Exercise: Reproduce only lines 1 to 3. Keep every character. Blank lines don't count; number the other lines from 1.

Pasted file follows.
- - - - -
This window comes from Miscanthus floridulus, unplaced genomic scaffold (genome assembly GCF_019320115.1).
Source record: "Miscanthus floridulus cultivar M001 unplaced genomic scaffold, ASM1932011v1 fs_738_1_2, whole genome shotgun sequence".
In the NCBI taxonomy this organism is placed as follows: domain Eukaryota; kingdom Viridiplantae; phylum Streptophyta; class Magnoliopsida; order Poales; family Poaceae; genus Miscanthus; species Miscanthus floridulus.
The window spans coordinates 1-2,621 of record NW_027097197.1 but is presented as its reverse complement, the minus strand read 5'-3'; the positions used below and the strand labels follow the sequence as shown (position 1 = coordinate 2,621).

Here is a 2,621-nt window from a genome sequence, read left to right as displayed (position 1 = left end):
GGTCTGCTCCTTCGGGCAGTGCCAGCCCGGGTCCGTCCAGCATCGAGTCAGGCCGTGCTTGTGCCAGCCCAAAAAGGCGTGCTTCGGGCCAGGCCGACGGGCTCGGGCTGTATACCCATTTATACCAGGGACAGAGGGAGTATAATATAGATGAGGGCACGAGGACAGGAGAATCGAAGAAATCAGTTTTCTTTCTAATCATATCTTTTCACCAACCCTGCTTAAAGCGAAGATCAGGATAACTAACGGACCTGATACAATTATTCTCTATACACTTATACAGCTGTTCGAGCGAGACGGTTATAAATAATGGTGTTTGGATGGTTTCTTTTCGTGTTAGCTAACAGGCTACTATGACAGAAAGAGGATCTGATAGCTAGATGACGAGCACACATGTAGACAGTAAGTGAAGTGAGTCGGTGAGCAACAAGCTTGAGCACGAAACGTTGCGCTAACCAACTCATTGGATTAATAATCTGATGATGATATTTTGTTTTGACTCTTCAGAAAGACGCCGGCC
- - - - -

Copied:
This window comes from Miscanthus floridulus, unplaced genomic scaffold (genome assembly GCF_019320115.1).
Source record: "Miscanthus floridulus cultivar M001 unplaced genomic scaffold, ASM1932011v1 fs_738_1_2, whole genome shotgun sequence".
In the NCBI taxonomy this organism is placed as follows: domain Eukaryota; kingdom Viridiplantae; phylum Streptophyta; class Magnoliopsida; order Poales; family Poaceae; genus Miscanthus; species Miscanthus floridulus.